I am not going to go on every stupid little fetch quest or spend hours combing an area for a treasure chest that probably doesn't contain anything that good anyway. Most RPGs now are so open that I just wander around, and if a side quest runs into me I do it. There are plenty of times though that I'll stumble into a side quest while I'm busy doing something else so that I don't do it too though. I'm not leaving the mission I'm on to run a letter three towns over for you. If I happen to see your mom in my travels I'll give her your note. If I don't...well if you wanted to talk to her so badly you'd have gone yourself, ass. When games are as long as Fallout 3 or Dragon Age: Inquisition it's as hard to keep the side quests feeling fresh as it is to make every area unique. There's only so much you can do to the design of a forest, desert, or swamp when it's the third one of each I've seen in the game.
Trust me, he looks better naked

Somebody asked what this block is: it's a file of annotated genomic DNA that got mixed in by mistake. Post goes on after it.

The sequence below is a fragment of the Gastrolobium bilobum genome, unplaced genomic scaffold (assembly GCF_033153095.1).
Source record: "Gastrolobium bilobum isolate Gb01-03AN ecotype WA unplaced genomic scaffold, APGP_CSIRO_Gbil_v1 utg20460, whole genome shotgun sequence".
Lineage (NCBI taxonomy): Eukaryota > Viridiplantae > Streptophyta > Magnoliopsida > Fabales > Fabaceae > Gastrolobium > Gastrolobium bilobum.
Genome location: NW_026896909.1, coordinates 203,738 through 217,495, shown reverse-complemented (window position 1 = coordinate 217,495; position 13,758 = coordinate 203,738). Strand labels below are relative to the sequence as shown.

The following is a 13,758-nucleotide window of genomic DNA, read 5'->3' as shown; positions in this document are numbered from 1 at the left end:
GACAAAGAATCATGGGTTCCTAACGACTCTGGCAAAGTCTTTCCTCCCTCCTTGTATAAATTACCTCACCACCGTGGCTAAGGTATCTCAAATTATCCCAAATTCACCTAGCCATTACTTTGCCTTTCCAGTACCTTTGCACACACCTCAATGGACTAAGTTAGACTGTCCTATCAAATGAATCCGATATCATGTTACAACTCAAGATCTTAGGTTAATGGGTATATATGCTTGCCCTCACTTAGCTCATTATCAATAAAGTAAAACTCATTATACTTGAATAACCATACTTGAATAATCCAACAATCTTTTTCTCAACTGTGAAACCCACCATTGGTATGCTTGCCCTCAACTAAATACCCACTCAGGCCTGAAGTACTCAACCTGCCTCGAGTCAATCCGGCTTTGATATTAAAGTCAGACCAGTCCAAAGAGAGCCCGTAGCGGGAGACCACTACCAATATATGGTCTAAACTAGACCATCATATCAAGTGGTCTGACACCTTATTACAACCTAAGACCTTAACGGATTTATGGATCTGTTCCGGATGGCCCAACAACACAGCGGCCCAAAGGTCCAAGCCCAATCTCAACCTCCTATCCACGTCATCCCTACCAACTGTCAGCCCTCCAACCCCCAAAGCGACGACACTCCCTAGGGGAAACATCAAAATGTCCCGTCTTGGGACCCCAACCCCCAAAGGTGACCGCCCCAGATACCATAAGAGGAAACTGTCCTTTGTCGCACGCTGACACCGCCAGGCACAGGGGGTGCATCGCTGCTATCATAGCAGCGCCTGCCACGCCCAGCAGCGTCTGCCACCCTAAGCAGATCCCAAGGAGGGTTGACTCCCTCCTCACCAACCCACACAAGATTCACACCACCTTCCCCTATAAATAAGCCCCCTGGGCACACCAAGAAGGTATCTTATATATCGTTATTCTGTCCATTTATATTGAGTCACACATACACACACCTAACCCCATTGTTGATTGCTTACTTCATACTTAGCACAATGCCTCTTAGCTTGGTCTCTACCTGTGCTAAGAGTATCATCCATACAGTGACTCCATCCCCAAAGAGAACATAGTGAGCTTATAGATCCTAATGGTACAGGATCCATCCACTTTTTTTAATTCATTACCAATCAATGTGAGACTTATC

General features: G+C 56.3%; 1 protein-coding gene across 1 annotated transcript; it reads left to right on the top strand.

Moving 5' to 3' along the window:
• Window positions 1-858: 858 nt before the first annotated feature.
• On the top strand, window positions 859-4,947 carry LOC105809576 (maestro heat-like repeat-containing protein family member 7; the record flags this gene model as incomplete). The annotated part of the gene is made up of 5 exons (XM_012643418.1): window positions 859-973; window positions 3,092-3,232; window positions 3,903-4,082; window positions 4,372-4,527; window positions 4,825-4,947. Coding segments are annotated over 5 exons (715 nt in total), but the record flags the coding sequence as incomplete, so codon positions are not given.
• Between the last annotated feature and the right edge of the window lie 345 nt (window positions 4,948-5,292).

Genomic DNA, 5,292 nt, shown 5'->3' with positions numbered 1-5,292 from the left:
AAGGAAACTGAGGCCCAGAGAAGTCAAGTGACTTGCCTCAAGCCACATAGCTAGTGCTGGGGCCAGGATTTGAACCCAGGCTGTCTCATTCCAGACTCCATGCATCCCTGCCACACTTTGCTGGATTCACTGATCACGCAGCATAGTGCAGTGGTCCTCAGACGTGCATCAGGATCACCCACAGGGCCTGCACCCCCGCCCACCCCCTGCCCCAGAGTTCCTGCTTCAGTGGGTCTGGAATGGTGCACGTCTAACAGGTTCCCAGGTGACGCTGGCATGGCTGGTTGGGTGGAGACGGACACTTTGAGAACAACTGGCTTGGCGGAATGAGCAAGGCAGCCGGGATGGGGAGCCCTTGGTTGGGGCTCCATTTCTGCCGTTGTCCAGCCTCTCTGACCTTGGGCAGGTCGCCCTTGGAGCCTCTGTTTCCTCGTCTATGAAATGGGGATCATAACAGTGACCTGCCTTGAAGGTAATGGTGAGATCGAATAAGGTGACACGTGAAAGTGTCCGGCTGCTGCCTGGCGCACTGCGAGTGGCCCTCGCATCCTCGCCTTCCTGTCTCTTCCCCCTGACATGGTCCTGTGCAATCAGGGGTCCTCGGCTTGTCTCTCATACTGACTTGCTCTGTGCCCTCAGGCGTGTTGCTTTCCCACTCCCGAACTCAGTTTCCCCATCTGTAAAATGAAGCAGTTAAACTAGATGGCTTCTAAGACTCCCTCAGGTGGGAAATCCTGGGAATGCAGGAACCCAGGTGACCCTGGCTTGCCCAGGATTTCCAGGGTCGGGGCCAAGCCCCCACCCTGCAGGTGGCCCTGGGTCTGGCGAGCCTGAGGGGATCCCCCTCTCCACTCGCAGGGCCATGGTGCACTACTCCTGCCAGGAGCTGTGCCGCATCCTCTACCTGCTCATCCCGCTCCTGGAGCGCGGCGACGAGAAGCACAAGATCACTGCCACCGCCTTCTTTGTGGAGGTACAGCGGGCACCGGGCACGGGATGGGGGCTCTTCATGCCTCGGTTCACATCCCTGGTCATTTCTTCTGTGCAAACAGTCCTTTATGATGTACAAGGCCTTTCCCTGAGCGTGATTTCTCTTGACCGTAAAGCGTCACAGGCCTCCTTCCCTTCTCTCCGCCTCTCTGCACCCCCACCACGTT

I'm also probably not going to spend hours completing personal story quests for companion characters. Especially if I never include them in my party. If they're in my regular party rotation then yes, I want them loyal and leveled. If they're going to stay at home then I don't much care what they do or think. Of course, games like Mass Effect and Dragon Age: Origins know this, and make sure that even your unused characters have something to do with the endgame so you're forced to pay at least a little attention to them. I still don't bother unless I actually care about the character. Speaking of caring: there's also how long and tricky romance has become. It was really easy in Fable 2 and 3 since you couldn't romance anyone important. All the relationships were with regular NPC townsfolk. It wasn't too tough in the first two Mass Effect games. It takes a lot more work in the Dragon Age games. First it takes hours to get them to like you. Then another several hours getting them to open up to you. Sometimes you have to give them presents, and even if you don't you have to tread carefully around your dialogue options to keep them interested. Depending on the game you might not even get a shot at love unless you do their personal quest. It's a main quest length mission to get some action most of the time. If people put that much work into their own real life relationships the divorce rate would plummet. And after all of that time and effort what do you really get? A brief and awkwardly animated love scene where you don't really get to see anything good anyway. Just one though. Nobody gets nookie twice, in Bioware games anyway. I do have to say that I liked the end of my sex scene in Dragon Age: Inquisition. I was fully clothed and lacing my boots while my boyfriend was still asleep and tastefully nude. It looked like I was about to sneak out when he wakes up from a bad dream. "No, I'm not leaving baby. I was just going to get you breakfast." That's some nice gender reversal Bioware. I kind of regretted my choice in men when he started whining in his sleep, but Bioware tries so hard to cater to every sexual option that they end up limiting you as a result. As a female character I three choices for dudes to romance, and just two if I wanted to get down with a girl despite the fact that there are at eight overall romance options in the game. Oh, and some of those dicks are racist and won't do it with a specific race or class. I had so much trouble getting a specific character to fall in love with me as an elf-mage in Dragon Age: Origins that I felt compelled to play as a human in Inquisition to broaden my options. Having three easy options when none of them are that great doesn't really make me feel much better about my race or class choice.